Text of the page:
The valley floor was covered in yellows of Bladderpod Mustard and oranges of poppies.

If I hadn’t been distracted by COVID-19 worries, I would have continued on to Silver Peak proper.

Silver Peak is the first ridge in this photo.

With cell signal I spent significant time at the top and on the way down consulting with friends and family about the COVID-19 situation. They all encouraged me to stay and hike as it was safer in the wilderness than at home. My stress was beginning to outweigh the joy I usually feel. I wasn’t sleeping well. I was hearing about school closures, empty store shelves, and in general a mix of panic and fear. Having asthma, I’m in one of the groups advised to take extra precautions. The nearby Forest Service Campgrounds were still open, but rules and guidelines were changing quickly. What to do?

Adventure Date(s):

  • March 17, 2020

Hike Details:Tips:

  • At the Visitor Center ask for trail guides and the dispersed camping handout.
  • The nearest gas is in Animas, New Mexico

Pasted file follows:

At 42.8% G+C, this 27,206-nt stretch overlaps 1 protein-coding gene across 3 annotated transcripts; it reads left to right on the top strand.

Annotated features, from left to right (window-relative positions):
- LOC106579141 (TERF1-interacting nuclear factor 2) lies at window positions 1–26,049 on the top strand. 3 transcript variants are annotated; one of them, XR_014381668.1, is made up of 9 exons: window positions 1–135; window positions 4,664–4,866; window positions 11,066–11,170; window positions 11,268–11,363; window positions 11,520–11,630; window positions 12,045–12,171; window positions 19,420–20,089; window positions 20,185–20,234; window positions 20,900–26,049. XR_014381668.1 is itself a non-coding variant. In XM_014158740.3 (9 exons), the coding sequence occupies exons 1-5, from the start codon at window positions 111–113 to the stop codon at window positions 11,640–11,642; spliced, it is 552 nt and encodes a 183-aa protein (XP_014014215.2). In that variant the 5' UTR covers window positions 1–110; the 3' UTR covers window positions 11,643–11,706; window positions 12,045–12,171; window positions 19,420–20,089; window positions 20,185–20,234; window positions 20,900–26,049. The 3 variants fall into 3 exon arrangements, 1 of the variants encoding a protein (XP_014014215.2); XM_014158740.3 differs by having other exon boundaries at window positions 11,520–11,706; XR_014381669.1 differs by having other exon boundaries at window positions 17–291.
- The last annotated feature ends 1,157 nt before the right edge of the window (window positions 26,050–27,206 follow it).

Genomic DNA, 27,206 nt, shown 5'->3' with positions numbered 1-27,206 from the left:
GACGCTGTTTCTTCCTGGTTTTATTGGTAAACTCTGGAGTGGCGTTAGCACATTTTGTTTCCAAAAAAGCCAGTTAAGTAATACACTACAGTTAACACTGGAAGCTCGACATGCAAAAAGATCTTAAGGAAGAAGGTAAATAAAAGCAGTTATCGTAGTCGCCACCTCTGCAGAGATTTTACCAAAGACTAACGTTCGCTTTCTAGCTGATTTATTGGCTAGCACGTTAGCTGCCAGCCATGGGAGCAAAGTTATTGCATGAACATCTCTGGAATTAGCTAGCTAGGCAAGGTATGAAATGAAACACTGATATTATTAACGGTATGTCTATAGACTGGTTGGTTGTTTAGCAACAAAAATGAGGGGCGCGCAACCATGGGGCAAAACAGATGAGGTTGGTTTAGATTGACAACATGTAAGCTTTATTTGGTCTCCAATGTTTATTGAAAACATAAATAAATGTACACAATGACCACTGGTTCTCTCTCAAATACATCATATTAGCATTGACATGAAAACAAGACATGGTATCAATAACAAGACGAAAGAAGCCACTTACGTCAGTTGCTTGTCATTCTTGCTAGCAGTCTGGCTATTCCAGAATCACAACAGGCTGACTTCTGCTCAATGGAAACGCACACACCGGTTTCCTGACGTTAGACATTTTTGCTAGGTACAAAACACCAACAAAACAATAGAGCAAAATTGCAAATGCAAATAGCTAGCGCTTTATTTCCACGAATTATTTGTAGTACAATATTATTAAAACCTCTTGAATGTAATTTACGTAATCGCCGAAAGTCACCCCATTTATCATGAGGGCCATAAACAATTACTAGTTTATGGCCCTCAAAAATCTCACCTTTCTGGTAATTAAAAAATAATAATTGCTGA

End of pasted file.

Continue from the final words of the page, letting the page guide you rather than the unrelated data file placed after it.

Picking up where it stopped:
• The nearest laundry is near Rodeo, New Mexico. I used Rusty’s RV Park and it was clean, inexpensive with the bonus of a place to hang out with WiFi.
  • The nearest shower I found was at The Chiricahua Desert Museum between Portal, Arizona and Rodeo, New Mexico.
  • There are small grocery stores and cafes in both Portal and nearby at Sky Islands.
  • The library and Visitor Center leave on their WiFi during business hours, both accessible from outside.
  • Potable water, garbage and restrooms are available at the nearby campgrounds.
  • Best digital trail maps I found are the Gaia layer on the Gaia app. The others I tried haven’t been updated since the 2011 fire.
  • The time on your phone will flip back and forth between New Mexico and Arizona time, making it very confusing.

Resources:

Links:

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AZ – Chiricahua Mountains, Silver Peak Trail